Patients participated in the stimulant-optimization lead-in phase to a controlled trial of adjunctive medications for aggressive children with ADHD.18
This phase endeavored to determine each child’s most effective, best tolerated stimulant regimen. Children whose aggression persisted were eligible for the controlled trial. The institutional review boards of the 2 clinical sites approved the study. Parents or legal guardians provided written informed consent, and children who were older than 8 years gave written assent.
Inclusion criteria required that boys and girls between the ages of 6 and 13 fulfill (1) diagnostic criteria for ADHD, (2) criteria for oppositional defiant disorder (ODD) or conduct disorder (CD), and (3) obtain parent-reported ratings of clinically significant aggression (per the Retrospective–Modified Overt Aggression Scale [R-MOAS], described in the next section). Eligibility required previous stimulant treatment at a minimum methylphenidate (MPH) dosage of 30 mg/day or equivalent with insufficient response. This criterion sought to exclude individuals with robust responses to initial treatment, for whom the issue of trial persistence versus alternative pharmacotherapy is moot. Stimulant-naive patients with ADHD are also more apt to show improvements with placebo treatment.19
Exclusion criteria comprised major depression, bipolar disorder, Tourette syndrome, psychotic disorders, pervasive developmental disorder, mental retardation, and aggressive behavior arising chiefly as a complication of an anxiety disorder (eg, behavioral dys-control only when others interfered with rituals for a child with obsessive-compulsive disorder), contraindications to stimulant treatment, seizure disorders, and pregnancy.
Evaluation Procedures and Measures
Diagnostic evaluation used the Schedule of Affective Disorders and Schizophrenia for School-Age Children (K[iddie]-SADS20
), which a clinical child psychologist administered. A child and adolescent psychiatrist conducted a separate clinical diagnostic evaluation. The K-SADS interviewer and clinical assessor conferred to arrive at consensus diagnoses.
Aggressive behavior was assessed by the parent-completed Modified Overt Aggression Scale (R-MOAS)21
adapted to acquire retrospective reports covering the preceding week. Parents rate the frequency of 16 aggressive behaviors in 4 areas: verbal aggression; physical aggression toward others; aggression toward oneself; and destruction or hostile misuse of property. Numeric weighting amplifies the seriousness of more harmful behaviors in the total score (eg, physical aggression items garner higher scores than verbal). Parents completed the R-MOAS at baseline and each study visit. Reliability and validity are summarized elsewhere.18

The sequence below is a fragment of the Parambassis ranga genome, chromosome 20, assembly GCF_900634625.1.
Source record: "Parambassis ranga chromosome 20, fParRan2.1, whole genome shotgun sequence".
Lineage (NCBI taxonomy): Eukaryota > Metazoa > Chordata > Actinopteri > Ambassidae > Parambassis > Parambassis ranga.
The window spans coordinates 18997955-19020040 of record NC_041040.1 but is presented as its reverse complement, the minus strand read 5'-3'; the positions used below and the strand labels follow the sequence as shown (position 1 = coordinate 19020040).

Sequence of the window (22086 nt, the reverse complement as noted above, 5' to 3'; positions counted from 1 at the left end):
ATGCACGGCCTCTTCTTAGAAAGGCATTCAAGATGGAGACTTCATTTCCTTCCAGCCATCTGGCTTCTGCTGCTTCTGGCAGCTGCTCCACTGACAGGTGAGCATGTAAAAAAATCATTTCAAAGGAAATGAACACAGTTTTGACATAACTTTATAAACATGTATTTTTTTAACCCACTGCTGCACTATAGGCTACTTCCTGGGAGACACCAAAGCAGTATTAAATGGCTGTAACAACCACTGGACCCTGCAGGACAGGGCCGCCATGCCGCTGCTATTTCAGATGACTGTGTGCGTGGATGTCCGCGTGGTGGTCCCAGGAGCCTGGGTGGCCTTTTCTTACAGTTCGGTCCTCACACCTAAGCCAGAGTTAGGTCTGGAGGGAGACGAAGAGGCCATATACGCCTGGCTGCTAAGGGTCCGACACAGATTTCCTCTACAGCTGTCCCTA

The R-MOAS, annotated to show scoring, is published as supporting information at Supplemental Information
. A baseline score of 24 was required for enrollment.
ADHD symptom severity was quantified by parents’ completion of the Conners’ Global Index22
(ConnGI-P), which yielded age- and gender-referenced T
scores for its restless-inattentive subscale. Because the ConnGI-P total score includes the emotional lability subscale, it would have confounded ADHD symptoms with aggression-related difficulties.
Two measures that were administered at baseline evaluated affective symptoms. The Child Depression Rating Scale–Revised (CDRS-R)23
generates an overall score that is based on parent and child interviews. The Young Mania Rating Scale (YMRS)24
yields clinician ratings for symptoms and associated features of mania. Although major depression and mania were exclusion criteria, these scales permitted analyses concerning the predictive value of subsyndromal affective symptoms for stimulant mono therapy response. Parents completed the Barkley Behavior and Adverse Events Questionnaire–Modified25
(BBAEQ-M) at baseline and each study visit, providing systematic assessment of adverse effects to augment open-ended inquiries.
Stimulant Titration and Treatment Protocol
Children discontinued nonstimulant psychopharmacotherapy with tapering as appropriate to the compound’s elimination time course. Children who were taking stimulant medications before enrollment also discontinued this treatment without tapering so that it could be supplanted by the stimulant titration protocol of this study.
Titration procedures resembled those used in other studies that undertook to optimize each child’s regimen.26–28
Key features were weekly dosage adjustments that took into account rating scale assessment of ADHD symptoms (ConnGI-P, restless-inattentive sub-scale), aggressive behavior (R-MOAS), and adverse effects (BBAEQ-M). When possible, we acquired behavioral ratings from teachers to aid in dosage selection, but inconsistent availability made teacher ratings unsuitable as a study outcome. Parents and children met with investigators weekly to review behavioral and health status and to obtain weight, height, blood pressure, and heart rate. These response and tolerability data guided decisions on adjustment of the child’s stimulant dosage for the succeeding week, as described next.